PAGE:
"A Stormy Night
THE SCENE FOR MURDER"
directed by: Mario Bava (back of video blurb): *note*: I haven't included the full synopsis because it tells the entire story- including the identity of the killer! choice dialogue:
starring: Eva Bartok, Cameron Mitchell, Thomas Reiner, Ariana Gorini, Mary Arden
"One stormy night, Isobella is murdered outside Contessa Cristiani's lavish fashion salon where she worked with four other models. Her diary is found by Nicole. It contains entries mentioning drug addiction and illicit affairs concerning the models, their men friends, and Cristian's partner Morlacchi. Peggy steals and burns the diary bringing upon herself the sadistic wrath of a masked intruder. Nicole's nude and mutilated corpse is now discovered. Meanwhile Greta drags Peggy's body indoors from the tree trunk (sic) where it has been deposited. She is strangled by a masked figure. Inspector Silvestri, who has been holding all the male suspects in custody, is forced to release them when he realises that none of them could have committed this last murder. Terrified, the last remaining model packs in readiness to leave Cristiani's house, which she shares. She is drowned in a bath by a masked figure who turns out to be (SNIP!)..."
(back of video blurb):
*note*: I haven't included the full synopsis because it tells the entire story- including the identity of the killer!
Mario Bava is one of my favourite directors and BLOOD AND BLACK LACE is one of his best films- need I say more?!
(Oh, I suppose I’d better!)...This 1964 shocker is set in and around a Rome fashion house- the credit sequence ,hinting at what is to come, shows garishly coloured mannequins, some of which have skulls for faces, in a delirious montage. The film itself opens in a ,typically, stylish way with the baroque house being lashed by a violent thunderstorm. Bava’s magnificently fluid camera prowls, the action developing into what feels like a huge play set- characters entering from either side of the screen to attend to some business or other, or to use the burgeoning storm as cover for secret liaisons. During this impressive maelstrom of colour and light flashing to dark, a woman is pursued through the woods, near the fashion house, by an assailant who’s face is hidden by stretched white material- rendering it a menacing blank. She is caught and violently strangled- her body later turning up stuffed in a cupboard within the fashion house. The discovery of the body leads to a ,typically inept, police investigation. But it is the discovery of a diary that was kept by the murdered girl, discovered by one of the other models, that sparks off a rash of subsequent murders. It seems that everybody has a secret to hide and somebody is willing to kill and keep on killing to destroy the diary and keep their own particular secret hidden....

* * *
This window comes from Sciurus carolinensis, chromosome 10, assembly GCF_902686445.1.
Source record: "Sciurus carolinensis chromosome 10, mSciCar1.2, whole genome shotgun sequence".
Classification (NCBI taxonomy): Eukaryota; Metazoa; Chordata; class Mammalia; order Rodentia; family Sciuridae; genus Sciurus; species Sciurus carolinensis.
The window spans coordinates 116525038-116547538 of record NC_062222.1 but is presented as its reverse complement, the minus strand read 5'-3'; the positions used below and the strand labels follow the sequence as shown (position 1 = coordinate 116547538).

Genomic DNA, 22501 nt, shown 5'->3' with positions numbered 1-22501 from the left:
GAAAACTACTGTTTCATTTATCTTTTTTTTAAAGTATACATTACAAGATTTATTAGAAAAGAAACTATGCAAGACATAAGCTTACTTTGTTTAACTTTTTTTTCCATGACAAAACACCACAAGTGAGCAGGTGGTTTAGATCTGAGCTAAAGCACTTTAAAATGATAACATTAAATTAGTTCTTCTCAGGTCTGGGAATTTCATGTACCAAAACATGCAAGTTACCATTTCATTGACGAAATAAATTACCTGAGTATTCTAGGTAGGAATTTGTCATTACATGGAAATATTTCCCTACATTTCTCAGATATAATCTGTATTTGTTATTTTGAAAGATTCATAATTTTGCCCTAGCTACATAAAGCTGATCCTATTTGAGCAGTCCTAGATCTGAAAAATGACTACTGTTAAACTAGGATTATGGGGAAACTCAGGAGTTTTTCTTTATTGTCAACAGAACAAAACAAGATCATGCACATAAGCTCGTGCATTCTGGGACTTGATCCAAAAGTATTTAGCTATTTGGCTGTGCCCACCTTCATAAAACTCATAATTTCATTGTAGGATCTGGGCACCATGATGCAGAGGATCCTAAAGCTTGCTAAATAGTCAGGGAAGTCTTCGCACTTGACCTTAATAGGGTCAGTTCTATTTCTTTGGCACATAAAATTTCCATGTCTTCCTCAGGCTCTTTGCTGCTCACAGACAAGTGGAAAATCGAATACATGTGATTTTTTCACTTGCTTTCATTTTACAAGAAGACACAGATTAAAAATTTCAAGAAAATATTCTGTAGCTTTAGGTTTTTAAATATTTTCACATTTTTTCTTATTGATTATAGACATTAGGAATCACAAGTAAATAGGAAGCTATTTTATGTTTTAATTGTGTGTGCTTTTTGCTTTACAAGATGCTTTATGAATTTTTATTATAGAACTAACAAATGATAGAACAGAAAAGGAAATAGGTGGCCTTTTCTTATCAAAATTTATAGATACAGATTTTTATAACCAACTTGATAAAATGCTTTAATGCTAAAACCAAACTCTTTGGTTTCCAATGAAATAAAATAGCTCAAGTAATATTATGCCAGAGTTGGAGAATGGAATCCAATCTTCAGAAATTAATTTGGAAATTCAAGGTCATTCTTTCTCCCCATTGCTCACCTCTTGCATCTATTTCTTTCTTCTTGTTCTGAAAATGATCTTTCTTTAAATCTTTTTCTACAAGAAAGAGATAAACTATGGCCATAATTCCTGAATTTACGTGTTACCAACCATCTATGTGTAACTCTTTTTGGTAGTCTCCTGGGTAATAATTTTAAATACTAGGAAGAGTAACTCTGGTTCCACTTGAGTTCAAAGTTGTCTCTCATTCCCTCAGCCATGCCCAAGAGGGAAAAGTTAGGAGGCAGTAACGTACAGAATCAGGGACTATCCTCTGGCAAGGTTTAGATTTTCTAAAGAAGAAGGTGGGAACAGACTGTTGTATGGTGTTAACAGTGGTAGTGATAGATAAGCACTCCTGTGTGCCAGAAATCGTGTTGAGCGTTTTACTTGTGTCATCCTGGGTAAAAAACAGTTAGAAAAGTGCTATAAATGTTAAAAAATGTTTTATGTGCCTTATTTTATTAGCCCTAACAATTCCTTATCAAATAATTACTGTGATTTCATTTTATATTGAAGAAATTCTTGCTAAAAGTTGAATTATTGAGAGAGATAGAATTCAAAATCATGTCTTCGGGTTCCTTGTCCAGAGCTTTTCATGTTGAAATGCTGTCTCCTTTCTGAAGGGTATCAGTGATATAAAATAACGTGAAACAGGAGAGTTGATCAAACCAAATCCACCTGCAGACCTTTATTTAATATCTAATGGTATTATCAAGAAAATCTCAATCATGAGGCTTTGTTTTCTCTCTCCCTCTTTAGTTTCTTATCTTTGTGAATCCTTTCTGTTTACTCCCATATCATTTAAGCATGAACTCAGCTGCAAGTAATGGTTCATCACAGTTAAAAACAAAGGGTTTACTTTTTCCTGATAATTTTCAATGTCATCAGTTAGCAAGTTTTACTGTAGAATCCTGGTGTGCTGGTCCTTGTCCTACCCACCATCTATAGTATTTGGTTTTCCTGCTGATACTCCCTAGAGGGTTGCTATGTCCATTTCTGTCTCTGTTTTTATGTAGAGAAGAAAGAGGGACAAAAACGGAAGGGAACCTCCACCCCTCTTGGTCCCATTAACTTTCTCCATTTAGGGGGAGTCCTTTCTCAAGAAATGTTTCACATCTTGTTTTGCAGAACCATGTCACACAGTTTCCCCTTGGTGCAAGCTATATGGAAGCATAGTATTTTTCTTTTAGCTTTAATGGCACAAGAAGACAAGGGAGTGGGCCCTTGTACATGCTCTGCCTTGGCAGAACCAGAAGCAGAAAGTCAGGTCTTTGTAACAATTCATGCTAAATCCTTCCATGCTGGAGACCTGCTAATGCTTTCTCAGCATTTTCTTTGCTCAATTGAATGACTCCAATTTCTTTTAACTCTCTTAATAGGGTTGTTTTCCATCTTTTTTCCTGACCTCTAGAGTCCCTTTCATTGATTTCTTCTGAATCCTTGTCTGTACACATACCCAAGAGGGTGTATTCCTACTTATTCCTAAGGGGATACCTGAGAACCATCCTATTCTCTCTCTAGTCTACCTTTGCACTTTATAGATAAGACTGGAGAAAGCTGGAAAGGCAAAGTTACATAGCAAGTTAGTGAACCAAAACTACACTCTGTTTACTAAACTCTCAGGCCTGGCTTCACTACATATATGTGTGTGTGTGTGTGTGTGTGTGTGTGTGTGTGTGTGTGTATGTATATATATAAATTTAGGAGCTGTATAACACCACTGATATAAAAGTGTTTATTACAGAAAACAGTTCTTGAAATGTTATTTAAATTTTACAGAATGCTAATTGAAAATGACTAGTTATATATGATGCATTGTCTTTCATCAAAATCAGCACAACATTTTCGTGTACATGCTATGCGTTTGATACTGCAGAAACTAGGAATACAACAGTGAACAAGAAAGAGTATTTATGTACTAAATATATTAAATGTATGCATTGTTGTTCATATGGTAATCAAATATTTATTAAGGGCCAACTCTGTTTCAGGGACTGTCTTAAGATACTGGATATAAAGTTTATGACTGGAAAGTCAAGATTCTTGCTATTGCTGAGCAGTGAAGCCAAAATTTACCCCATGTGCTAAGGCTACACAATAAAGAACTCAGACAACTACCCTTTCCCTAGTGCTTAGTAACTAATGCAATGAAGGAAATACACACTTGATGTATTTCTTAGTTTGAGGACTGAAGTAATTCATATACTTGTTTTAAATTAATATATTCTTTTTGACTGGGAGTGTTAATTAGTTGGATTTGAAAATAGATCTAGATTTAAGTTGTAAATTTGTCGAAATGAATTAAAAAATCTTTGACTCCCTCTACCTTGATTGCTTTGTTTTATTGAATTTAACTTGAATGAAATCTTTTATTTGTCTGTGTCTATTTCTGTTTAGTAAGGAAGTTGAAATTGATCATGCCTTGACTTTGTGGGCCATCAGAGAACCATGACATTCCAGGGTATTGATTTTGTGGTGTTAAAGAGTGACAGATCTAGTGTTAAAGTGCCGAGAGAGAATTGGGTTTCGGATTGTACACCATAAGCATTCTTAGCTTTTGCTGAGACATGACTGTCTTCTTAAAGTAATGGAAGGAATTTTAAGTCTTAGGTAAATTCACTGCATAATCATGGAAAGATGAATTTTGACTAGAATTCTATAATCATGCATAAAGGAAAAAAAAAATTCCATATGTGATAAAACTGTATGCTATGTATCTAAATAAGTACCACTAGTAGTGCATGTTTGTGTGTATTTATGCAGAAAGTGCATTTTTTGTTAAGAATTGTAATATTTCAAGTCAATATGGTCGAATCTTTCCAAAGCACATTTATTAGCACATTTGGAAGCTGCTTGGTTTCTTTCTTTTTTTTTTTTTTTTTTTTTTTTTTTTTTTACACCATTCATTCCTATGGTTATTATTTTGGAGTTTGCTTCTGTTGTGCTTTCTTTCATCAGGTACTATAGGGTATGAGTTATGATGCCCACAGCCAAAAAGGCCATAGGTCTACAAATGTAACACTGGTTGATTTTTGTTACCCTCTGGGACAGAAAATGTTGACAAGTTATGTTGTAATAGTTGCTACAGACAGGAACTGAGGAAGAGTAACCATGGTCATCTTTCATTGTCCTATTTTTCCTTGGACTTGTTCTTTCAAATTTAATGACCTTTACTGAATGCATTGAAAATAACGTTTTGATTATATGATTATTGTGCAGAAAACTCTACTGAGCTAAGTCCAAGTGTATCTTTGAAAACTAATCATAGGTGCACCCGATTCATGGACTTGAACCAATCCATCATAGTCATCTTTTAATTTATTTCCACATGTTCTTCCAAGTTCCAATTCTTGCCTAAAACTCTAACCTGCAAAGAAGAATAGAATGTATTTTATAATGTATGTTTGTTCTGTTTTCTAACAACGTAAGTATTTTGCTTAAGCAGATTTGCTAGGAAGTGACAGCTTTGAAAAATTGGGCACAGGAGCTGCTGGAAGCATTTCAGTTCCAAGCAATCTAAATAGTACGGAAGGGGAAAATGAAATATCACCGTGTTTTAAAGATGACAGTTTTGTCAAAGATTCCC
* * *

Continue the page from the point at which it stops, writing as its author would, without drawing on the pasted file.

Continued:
Mario Bava’s BLOOD AND BLACK LACE pretty much gave birth to the ‘gialli’, and set a template for the many films that followed in it’s wake. Most notably perhaps, Bava disciple, Dario Argento’s string of gialli which begun with L’UCCELLO DALLE PIUME DI CRISTALLO (aka THE BIRD WITH THE CRYSTAL PLUMAGE) (1970). The anonymous killer replete in black leather gloves became a standard in later films. Usually it is just the gloves that are seen, or perhaps the killer’s silhouette, in an attempt to disguise their identity. But in Bava’s film the killer is seen, albeit in a disguise, and the figure becomes anonymous because of the feature erasing white stocking obscuring the face. This does not only provide anonymity, but in fact renders the killer’s identity purely secondary (at least for the majority of the picture). The ‘ Aurum Film Encyclopaedia of Horror’ observes; "Here, Bava dispenses with hypocrisy as the killer’s face is reduced to a blank screen offering no comforting resistance for projective identifications by the male spectators, and representing a menacing ‘every man’ for female viewers.". This argument was used against the horror film, especially in the early 80’s slasher boom, when critics warned of the audiences' identification with the masked killers and especially the POV shot directly putting the audience behind the mask. Naturally a cinema (and video) audience is much more sophisticated and able to view things on several different levels, something the critics of the genre condescendingly chose to overlook. Having said that, viewing violent murders without being able to definitively place the blame, provides BLOOD AND BLACK LACE with an unnerving and disturbing quality. The mask, of course, has always been used to ‘hide’ and ‘disguise’, but the ‘blankness’ that Bava provides as a perverse identity is something that, no doubt, inspired ‘the shape’ in John Carpenter’s HALLOWEEN (1978). That film, and pretty much all of Brian De Palma’s thrillers- especially DRESSED TO KILL (1980), owe as much (if not more) to Bava’s, and in turn Argento’s, ‘gialli’, as they do to Alfred Hitchcock’s seminal PSYCHO (1960). (This is especially interesting as, the US-centred, film press have always bemoaned De Palma as a Hitchcock wannabe.) Bava also breaks with the tradition of earlier thrillers by foregoing an unmasking during a revelatory denouement, instead by, (again perversely), doing this three-quarters of the way into the film. And by giving the killer an identity, he again disorientates his viewer- something which he does with even more alarming mischievousness in the later ECOLOGIA DEL DELITTO (aka BLOODBATH), when he (at least appears to) reveal the killer’s identity only minutes into the film!